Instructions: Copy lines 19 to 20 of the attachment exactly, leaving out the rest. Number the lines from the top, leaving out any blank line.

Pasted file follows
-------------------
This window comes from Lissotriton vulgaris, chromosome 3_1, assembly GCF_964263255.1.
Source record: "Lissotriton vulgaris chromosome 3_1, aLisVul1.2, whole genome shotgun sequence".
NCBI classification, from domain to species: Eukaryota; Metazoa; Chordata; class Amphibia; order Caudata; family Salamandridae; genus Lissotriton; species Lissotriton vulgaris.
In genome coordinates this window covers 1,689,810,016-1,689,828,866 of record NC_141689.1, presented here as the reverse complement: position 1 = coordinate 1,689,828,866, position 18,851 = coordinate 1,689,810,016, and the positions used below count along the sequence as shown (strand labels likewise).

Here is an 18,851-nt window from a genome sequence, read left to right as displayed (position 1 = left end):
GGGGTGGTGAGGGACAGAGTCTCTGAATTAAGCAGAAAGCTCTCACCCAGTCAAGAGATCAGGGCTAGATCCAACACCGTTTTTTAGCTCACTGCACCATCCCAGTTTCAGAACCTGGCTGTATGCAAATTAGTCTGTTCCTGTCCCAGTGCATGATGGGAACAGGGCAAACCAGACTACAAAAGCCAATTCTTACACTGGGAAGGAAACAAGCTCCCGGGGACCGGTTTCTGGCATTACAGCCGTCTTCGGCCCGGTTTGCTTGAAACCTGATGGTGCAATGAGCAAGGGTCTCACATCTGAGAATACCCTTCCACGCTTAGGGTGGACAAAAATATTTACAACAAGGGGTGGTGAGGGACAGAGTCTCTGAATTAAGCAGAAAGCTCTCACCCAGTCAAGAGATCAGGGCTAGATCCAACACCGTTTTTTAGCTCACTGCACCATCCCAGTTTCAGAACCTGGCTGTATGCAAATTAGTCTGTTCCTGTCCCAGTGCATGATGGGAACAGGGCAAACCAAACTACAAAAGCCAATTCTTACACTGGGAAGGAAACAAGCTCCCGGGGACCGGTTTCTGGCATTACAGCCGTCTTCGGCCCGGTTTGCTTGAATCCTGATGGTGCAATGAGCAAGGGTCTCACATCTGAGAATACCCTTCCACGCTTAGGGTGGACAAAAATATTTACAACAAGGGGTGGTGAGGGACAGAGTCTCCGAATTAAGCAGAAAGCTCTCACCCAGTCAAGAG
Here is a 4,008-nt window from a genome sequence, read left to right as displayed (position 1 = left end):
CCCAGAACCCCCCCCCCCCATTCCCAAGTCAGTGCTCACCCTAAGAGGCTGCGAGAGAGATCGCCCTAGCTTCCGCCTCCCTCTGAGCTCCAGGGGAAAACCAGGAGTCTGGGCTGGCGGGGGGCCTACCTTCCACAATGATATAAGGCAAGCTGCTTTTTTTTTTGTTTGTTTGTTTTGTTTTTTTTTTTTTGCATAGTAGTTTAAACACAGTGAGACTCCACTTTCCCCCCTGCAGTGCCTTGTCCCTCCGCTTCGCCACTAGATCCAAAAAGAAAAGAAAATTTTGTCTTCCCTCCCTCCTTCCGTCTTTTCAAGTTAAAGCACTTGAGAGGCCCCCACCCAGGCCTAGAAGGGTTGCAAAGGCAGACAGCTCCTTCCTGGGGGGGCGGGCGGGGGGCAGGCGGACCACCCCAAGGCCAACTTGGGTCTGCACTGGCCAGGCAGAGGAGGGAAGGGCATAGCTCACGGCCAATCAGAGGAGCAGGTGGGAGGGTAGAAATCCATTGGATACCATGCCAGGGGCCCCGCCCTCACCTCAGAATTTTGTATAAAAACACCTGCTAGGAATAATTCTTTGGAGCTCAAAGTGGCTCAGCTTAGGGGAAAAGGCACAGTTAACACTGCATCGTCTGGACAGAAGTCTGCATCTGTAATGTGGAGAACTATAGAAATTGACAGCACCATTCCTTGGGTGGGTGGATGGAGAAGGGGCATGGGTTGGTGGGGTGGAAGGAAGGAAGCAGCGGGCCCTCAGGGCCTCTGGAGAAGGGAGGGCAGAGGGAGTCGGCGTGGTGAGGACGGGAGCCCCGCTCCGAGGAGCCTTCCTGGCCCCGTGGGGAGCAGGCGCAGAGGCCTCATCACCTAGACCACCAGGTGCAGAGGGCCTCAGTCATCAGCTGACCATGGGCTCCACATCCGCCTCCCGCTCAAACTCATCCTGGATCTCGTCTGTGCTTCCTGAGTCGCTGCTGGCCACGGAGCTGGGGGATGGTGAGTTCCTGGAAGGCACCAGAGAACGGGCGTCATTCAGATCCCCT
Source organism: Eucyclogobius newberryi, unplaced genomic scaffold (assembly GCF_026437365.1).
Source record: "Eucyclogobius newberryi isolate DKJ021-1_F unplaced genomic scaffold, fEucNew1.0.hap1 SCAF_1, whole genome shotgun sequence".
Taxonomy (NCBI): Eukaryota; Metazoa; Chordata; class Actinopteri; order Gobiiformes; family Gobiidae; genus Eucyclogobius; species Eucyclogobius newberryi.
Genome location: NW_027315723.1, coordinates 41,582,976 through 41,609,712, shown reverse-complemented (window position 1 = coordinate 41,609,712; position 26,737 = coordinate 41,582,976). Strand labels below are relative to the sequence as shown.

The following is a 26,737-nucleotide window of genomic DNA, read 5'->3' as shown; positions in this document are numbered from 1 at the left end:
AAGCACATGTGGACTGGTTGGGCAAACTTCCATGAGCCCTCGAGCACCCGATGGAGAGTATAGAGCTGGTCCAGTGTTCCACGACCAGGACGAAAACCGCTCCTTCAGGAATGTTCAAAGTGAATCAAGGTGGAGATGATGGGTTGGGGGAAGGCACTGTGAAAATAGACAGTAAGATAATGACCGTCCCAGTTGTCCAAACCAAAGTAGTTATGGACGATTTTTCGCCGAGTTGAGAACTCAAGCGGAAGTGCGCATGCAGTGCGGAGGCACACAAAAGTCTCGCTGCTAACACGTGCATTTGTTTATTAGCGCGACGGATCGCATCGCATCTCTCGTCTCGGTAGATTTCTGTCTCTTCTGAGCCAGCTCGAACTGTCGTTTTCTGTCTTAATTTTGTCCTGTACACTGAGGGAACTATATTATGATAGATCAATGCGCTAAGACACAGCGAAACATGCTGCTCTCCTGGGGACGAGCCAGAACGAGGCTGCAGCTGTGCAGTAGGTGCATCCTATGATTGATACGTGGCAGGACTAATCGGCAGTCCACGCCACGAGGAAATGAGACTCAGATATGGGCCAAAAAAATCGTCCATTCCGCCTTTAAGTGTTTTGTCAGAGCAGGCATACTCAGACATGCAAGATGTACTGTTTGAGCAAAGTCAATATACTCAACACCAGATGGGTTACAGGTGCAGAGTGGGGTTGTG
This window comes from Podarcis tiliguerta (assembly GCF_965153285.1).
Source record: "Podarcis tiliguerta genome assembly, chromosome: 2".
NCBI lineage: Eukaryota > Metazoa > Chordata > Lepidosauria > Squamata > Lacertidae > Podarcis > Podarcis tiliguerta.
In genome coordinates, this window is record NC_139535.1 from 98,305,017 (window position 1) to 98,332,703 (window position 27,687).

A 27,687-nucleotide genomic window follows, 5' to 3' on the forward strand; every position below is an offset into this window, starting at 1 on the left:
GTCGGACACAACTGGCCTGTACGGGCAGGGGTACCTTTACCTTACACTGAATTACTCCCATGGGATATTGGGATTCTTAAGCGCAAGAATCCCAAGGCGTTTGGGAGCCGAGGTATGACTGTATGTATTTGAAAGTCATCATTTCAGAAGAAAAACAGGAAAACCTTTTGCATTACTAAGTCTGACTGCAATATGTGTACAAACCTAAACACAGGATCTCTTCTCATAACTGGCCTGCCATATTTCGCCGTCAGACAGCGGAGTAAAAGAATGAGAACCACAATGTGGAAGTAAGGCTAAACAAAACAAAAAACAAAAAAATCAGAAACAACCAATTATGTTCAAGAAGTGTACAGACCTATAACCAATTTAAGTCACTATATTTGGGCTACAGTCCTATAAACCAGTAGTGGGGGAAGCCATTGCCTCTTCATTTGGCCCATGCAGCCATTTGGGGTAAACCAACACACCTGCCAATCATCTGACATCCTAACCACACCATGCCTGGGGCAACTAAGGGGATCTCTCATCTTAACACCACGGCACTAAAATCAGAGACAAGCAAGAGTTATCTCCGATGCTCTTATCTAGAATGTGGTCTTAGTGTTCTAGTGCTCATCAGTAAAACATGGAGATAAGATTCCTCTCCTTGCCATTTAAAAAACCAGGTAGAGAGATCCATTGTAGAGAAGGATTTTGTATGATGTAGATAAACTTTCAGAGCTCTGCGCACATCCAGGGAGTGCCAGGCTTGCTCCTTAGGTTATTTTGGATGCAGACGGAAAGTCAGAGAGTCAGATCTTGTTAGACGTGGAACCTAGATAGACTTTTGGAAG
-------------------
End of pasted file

A 27,687-nucleotide genomic window follows, 5' to 3' on the forward strand; every position below is an offset into this window, starting at 1 on the left:
GTCGGACACAACTGGCCTGTACGGGCAGGGGTACCTTTACCTTACACTGAATTACTCCCATGGGATATTGGGATTCTTAAGCGCAAGAATCCCAAGGCGTTTGGGAGCCGAGGTATGACTGTATGTATTTGAAAGTCATCATTTCAGAAGAAAAACAGGAAAACCTTTTGCATTACTAAGTCTGACTGCAATATGTGTACAAACCTAAACACAGGATCTCTTCTCATAACTGGCCTGCCATATTTCGCCGTCAGACAGCGGAGTAAAAGAATGAGAACCACAATGTGGAAGTAAGGCTAAACAAAACAAAAAACAAAAAAATCAGAAACAACCAATTATGTTCAAGAAGTGTACAGACCTATAACCAATTTAAGTCACTATATTTGGGCTACAGTCCTATAAACCAGTAGTGGGGGAAGCCATTGCCTCTTCATTTGGCCCATGCAGCCATTTGGGGTAAACCAACACACCTGCCAATCATCTGACATCCTAACCACACCATGCCTGGGGCAACTAAGGGGATCTCTCATCTTAACACCACGGCACTAAAATCAGAGACAAGCAAGAGTTATCTCCGATGCTCTTATCTAGAATGTGGTCTTAGTGTTCTAGTGCTCATCAGTAAAACATGGAGATAAGATTCCTCTCCTTGCCATTTAAAAAACCAGGTAGAGAGATCCATTGTAGAGAAGGATTTTGTATGATGTAGATAAACTTTCAGAGCTCTGCGCACATCCAGGGAGTGCCAGGCTTGCTCCTTAGGTTATTTTGGATGCAGACGGAAAGTCAGAGAGTCAGATCTTGTTAGACGTGGAACCTAGATAGACTTTTGGAAG